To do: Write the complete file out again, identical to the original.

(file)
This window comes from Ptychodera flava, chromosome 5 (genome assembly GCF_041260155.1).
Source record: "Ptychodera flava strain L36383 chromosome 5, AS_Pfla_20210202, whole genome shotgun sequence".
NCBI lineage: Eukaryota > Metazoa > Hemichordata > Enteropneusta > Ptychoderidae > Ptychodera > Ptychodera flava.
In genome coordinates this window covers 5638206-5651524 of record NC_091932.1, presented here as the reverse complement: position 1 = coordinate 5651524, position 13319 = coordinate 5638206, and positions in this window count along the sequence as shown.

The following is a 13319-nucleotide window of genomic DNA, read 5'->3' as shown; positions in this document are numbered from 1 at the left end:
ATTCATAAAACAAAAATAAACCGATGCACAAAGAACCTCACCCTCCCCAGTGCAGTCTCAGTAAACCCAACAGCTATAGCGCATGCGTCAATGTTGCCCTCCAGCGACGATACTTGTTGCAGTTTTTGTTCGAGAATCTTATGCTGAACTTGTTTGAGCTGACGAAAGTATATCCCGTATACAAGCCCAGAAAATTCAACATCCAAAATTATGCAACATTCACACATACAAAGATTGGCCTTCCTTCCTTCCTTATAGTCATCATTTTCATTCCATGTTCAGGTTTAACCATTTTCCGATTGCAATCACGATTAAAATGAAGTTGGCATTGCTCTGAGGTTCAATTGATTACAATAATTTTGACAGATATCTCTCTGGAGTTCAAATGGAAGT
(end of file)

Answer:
This window comes from Ptychodera flava, chromosome 5 (genome assembly GCF_041260155.1).
Source record: "Ptychodera flava strain L36383 chromosome 5, AS_Pfla_20210202, whole genome shotgun sequence".
NCBI lineage: Eukaryota > Metazoa > Hemichordata > Enteropneusta > Ptychoderidae > Ptychodera > Ptychodera flava.
In genome coordinates this window covers 5638206-5651524 of record NC_091932.1, presented here as the reverse complement: position 1 = coordinate 5651524, position 13319 = coordinate 5638206, and positions in this window count along the sequence as shown.

The following is a 13319-nucleotide window of genomic DNA, read 5'->3' as shown; positions in this document are numbered from 1 at the left end:
ATTCATAAAACAAAAATAAACCGATGCACAAAGAACCTCACCCTCCCCAGTGCAGTCTCAGTAAACCCAACAGCTATAGCGCATGCGTCAATGTTGCCCTCCAGCGACGATACTTGTTGCAGTTTTTGTTCGAGAATCTTATGCTGAACTTGTTTGAGCTGACGAAAGTATATCCCGTATACAAGCCCAGAAAATTCAACATCCAAAATTATGCAACATTCACACATACAAAGATTGGCCTTCCTTCCTTCCTTATAGTCATCATTTTCATTCCATGTTCAGGTTTAACCATTTTCCGATTGCAATCACGATTAAAATGAAGTTGGCATTGCTCTGAGGTTCAATTGATTACAATAATTTTGACAGATATCTCTCTGGAGTTCAAATGGAAGT